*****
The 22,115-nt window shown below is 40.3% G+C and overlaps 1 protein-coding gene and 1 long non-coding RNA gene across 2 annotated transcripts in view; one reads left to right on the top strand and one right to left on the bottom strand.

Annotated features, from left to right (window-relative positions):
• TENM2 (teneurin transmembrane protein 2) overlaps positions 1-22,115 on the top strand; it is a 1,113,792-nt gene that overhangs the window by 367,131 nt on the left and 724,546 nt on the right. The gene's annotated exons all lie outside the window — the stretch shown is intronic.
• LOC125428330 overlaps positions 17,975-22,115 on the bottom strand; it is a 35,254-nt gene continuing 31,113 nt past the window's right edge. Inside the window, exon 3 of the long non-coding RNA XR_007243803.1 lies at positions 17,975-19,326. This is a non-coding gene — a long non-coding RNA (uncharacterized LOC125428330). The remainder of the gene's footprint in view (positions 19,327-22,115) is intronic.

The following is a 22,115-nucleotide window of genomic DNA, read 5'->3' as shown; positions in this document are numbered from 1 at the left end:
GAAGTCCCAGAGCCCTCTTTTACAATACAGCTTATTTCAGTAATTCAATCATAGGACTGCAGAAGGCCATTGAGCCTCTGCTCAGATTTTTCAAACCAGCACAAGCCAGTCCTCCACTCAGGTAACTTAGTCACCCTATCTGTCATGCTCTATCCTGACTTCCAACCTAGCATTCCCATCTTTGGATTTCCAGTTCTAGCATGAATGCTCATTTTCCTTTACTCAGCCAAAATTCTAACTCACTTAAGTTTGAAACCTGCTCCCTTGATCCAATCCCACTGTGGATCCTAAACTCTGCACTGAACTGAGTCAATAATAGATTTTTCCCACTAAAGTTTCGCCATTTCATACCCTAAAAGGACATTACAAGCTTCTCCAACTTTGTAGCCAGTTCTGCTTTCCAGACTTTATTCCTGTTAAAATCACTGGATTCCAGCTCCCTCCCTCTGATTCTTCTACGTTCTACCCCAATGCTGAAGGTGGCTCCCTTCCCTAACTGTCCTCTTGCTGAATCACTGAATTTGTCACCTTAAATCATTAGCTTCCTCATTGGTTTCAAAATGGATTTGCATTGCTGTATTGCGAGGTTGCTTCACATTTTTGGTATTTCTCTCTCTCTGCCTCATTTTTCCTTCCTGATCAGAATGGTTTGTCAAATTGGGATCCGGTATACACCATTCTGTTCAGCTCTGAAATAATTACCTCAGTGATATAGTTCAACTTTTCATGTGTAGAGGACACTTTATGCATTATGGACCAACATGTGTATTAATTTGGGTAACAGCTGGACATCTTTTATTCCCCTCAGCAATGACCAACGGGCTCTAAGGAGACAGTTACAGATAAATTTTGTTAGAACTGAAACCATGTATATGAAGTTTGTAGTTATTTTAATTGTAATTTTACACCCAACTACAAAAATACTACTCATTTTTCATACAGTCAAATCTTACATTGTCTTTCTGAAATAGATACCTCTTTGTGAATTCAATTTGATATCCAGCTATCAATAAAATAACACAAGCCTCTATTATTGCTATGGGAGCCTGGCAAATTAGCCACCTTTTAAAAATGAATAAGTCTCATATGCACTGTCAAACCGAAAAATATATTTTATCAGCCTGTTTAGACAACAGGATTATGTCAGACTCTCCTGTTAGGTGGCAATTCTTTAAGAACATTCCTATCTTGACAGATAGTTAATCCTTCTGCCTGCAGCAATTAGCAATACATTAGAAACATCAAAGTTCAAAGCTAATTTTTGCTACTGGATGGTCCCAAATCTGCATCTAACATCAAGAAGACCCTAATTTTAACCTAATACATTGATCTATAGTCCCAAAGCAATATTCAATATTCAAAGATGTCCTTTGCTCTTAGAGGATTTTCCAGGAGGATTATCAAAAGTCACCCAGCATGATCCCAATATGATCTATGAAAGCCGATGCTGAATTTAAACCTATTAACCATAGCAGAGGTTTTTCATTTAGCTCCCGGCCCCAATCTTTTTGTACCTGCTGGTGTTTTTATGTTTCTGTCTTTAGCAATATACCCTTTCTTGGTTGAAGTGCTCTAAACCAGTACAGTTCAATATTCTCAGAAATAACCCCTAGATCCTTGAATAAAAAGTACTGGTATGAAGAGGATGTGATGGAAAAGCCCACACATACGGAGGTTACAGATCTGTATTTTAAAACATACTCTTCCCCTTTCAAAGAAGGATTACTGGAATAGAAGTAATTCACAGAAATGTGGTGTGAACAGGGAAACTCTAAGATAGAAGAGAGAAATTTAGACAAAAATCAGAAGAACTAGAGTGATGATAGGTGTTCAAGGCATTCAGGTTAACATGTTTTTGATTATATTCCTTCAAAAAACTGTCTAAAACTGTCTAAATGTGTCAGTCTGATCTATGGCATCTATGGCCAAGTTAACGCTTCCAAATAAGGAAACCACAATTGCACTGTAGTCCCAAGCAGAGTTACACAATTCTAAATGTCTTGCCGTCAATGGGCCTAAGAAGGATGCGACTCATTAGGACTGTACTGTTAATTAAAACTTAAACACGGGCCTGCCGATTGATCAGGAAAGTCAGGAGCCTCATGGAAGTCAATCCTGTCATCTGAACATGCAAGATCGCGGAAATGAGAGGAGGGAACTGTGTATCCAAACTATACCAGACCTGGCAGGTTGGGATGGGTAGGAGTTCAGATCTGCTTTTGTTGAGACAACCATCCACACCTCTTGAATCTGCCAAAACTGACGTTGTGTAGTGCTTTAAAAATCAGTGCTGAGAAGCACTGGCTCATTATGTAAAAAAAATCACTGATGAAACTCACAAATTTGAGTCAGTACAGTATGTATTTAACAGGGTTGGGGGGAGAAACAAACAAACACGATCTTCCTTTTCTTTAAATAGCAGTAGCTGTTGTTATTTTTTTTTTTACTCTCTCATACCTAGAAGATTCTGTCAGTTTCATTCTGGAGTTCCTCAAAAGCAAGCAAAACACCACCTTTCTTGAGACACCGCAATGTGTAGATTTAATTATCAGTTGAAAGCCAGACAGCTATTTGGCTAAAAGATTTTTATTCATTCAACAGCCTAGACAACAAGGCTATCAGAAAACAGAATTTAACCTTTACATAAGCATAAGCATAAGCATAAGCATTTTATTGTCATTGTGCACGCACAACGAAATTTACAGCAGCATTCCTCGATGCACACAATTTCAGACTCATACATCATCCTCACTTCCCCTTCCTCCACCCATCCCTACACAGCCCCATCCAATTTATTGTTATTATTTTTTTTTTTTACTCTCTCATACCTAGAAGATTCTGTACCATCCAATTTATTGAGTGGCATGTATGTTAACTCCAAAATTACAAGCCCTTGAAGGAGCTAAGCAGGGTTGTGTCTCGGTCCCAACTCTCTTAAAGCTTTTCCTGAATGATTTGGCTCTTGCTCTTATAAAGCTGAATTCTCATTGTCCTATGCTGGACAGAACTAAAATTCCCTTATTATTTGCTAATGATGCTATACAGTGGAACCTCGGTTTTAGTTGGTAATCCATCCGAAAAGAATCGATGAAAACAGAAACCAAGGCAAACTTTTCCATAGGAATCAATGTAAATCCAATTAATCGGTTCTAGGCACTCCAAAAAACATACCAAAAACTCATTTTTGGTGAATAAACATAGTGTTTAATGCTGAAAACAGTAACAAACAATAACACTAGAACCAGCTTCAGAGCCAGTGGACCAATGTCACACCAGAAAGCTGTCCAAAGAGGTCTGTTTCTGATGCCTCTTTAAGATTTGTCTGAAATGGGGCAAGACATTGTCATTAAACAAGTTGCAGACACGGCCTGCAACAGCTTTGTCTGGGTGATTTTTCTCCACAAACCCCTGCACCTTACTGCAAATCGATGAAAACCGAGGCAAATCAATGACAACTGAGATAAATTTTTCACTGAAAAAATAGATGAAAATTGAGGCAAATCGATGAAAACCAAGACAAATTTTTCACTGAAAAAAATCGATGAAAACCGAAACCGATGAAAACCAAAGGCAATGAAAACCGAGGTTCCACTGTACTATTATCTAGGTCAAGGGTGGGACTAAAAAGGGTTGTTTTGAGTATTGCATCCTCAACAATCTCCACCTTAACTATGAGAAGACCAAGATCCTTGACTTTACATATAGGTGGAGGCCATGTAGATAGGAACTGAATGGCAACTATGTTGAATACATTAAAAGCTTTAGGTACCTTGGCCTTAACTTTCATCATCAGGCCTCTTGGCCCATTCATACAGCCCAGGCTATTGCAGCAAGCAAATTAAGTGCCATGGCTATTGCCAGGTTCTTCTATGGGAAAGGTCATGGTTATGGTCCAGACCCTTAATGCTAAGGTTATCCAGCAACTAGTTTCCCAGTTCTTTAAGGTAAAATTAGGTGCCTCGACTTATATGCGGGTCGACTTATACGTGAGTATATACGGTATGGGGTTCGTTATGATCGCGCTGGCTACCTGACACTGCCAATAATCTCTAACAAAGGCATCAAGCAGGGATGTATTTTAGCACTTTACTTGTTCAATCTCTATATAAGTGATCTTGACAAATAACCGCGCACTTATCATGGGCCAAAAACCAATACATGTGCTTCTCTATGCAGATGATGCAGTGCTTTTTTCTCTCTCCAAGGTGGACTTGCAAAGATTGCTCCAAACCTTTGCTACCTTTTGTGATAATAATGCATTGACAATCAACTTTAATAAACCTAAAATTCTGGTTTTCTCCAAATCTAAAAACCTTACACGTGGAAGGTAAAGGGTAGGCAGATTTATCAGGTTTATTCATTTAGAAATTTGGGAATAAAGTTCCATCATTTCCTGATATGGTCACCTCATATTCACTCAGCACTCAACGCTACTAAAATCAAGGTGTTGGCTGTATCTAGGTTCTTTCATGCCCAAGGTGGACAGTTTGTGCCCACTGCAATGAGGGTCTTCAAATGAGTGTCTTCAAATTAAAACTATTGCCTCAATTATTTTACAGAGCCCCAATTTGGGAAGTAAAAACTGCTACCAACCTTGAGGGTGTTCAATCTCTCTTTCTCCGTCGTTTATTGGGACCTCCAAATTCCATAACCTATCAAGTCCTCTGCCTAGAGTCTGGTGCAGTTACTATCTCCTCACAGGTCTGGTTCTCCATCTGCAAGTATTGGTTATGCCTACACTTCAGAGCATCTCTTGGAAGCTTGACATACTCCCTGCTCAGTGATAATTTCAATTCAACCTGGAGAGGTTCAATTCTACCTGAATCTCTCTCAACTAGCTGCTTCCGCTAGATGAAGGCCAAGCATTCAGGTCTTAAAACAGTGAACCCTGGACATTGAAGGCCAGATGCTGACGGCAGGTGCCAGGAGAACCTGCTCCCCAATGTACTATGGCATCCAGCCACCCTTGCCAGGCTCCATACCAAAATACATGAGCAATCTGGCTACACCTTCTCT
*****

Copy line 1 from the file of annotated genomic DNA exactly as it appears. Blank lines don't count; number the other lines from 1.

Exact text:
The 22,115-nt window shown below is 40.3% G+C and overlaps 1 protein-coding gene and 1 long non-coding RNA gene across 2 annotated transcripts in view; one reads left to right on the top strand and one right to left on the bottom strand.